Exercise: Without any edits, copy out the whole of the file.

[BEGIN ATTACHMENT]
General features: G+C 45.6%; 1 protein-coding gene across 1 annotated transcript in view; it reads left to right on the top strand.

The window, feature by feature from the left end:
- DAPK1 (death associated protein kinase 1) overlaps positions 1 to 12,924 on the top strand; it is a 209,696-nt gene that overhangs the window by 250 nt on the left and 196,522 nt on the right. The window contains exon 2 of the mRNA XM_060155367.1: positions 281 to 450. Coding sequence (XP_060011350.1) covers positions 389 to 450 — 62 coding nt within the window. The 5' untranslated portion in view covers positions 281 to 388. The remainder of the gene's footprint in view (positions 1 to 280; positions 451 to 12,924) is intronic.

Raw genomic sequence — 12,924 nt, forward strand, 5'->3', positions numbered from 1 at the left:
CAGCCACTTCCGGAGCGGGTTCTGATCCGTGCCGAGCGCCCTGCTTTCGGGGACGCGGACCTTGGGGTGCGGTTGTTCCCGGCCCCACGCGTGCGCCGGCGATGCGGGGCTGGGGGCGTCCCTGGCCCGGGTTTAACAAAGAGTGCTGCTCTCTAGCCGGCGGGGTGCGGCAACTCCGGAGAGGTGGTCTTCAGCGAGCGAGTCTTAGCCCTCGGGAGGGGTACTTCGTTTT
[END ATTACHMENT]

General features: G+C 45.6%; 1 protein-coding gene across 1 annotated transcript in view; it reads left to right on the top strand.

The window, feature by feature from the left end:
- DAPK1 (death associated protein kinase 1) overlaps positions 1 to 12,924 on the top strand; it is a 209,696-nt gene that overhangs the window by 250 nt on the left and 196,522 nt on the right. The window contains exon 2 of the mRNA XM_060155367.1: positions 281 to 450. Coding sequence (XP_060011350.1) covers positions 389 to 450 — 62 coding nt within the window. The 5' untranslated portion in view covers positions 281 to 388. The remainder of the gene's footprint in view (positions 1 to 280; positions 451 to 12,924) is intronic.

Raw genomic sequence — 12,924 nt, forward strand, 5'->3', positions numbered from 1 at the left:
CAGCCACTTCCGGAGCGGGTTCTGATCCGTGCCGAGCGCCCTGCTTTCGGGGACGCGGACCTTGGGGTGCGGTTGTTCCCGGCCCCACGCGTGCGCCGGCGATGCGGGGCTGGGGGCGTCCCTGGCCCGGGTTTAACAAAGAGTGCTGCTCTCTAGCCGGCGGGGTGCGGCAACTCCGGAGAGGTGGTCTTCAGCGAGCGAGTCTTAGCCCTCGGGAGGGGTACTTCGTTTT